JOURNAL ARTICLE

Complications of central venous catheterization in critically ill children

J Casado-Flores, J Barja, R Martino, A Serrano, A Valdivielso
Pediatric Critical Care Medicine 2001, 2 (1): 57-62
12797890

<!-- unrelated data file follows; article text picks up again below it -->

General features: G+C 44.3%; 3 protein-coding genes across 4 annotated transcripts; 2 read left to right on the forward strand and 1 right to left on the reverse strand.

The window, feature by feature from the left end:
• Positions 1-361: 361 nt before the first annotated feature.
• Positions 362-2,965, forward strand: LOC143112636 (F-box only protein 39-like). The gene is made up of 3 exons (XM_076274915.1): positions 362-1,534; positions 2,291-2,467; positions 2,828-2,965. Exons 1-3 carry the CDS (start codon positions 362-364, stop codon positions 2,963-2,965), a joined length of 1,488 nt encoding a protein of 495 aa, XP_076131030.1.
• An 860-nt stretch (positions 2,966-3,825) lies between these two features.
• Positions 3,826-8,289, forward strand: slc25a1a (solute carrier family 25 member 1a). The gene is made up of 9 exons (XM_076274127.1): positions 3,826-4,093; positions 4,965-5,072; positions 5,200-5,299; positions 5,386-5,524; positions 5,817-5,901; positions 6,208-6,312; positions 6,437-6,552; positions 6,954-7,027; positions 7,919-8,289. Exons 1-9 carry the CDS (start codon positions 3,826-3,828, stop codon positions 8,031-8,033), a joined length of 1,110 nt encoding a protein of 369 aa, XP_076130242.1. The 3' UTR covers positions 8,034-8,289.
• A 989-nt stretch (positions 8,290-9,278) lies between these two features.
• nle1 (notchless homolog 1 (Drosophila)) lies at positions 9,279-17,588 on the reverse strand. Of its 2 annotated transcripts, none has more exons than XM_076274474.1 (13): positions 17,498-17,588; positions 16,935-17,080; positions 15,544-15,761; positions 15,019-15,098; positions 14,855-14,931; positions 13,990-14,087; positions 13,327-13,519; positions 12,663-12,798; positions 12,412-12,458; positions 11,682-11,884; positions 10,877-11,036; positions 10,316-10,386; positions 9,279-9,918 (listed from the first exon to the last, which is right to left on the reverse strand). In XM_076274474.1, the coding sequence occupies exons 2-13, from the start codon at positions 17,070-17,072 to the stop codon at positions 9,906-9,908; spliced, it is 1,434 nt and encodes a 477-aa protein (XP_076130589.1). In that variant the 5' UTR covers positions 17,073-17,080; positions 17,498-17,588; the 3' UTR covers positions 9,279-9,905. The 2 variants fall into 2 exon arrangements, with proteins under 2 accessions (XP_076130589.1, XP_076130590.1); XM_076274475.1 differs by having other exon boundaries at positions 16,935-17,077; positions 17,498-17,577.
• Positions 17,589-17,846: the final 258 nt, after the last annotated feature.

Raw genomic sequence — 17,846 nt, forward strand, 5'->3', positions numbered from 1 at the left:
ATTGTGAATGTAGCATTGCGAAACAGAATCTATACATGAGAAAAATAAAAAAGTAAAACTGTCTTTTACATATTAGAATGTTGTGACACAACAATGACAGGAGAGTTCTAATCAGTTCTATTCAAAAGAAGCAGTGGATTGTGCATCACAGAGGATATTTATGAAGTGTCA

OBJECTIVE: Analysis of central venous catheterization complications in different access sites with the Seldinger technique. Patients and Methods: A prospective study (May 1992 through December 1996) of 308 central venous catheterizations in children of different ages in a pediatric intensive care unit. RESULTS: Access sites were the subclavian vein (76.3%), femoral vein (20.4%), and jugular vein (3.2%). The frequency of catheter placement-related complications was 22%, and the frequency of serious catheter placement-related complications was 2.9% (pneumothorax 1.9%, hemothorax 1%). Catheter placement-related complications were more common in the subclavian than in the femoral vein (chi-square, p =.02) for the larger bore catheters (chi-square, p =.01) and for the higher number of attempts (Student's t -test, p <.001). Catheter placement-related complications were not related to the age, weight, or whether the procedure was performed by the staff physician or resident. The overall complication rate for maintenance-related complications was 36%. Maintenance-related complications were more common in younger children (Student's t -test, p =.03). The most frequent maintenance-related complications were mechanical complications (catheter obstruction and central venous thrombosis), and these were higher for femoral access (chi-square, p <.01) and for catheters indwelling for a longer period of time. Infection was found in 5.8% of patients, mainly due to Staphylococcus epidermidis. Infection was not related to the site of venous access or to the length of time the catheter was left indwelling. CONCLUSIONS: Central venous catheterization can be performed readily in children of all ages with an acceptable degree of risk. The immediate complications were more frequent and severe for subclavian vein catheterization, and the highest risk factor was the number of attempts at catheter insertion. Although the most frequent late complications were mechanical, which were higher for the femoral access and long-indwelling catheters, femoral catheters can be left indwelling for longer periods if routine ultrasound follow-up is performed. Infectious complications were independent of the venous access site or the duration of catheterization.

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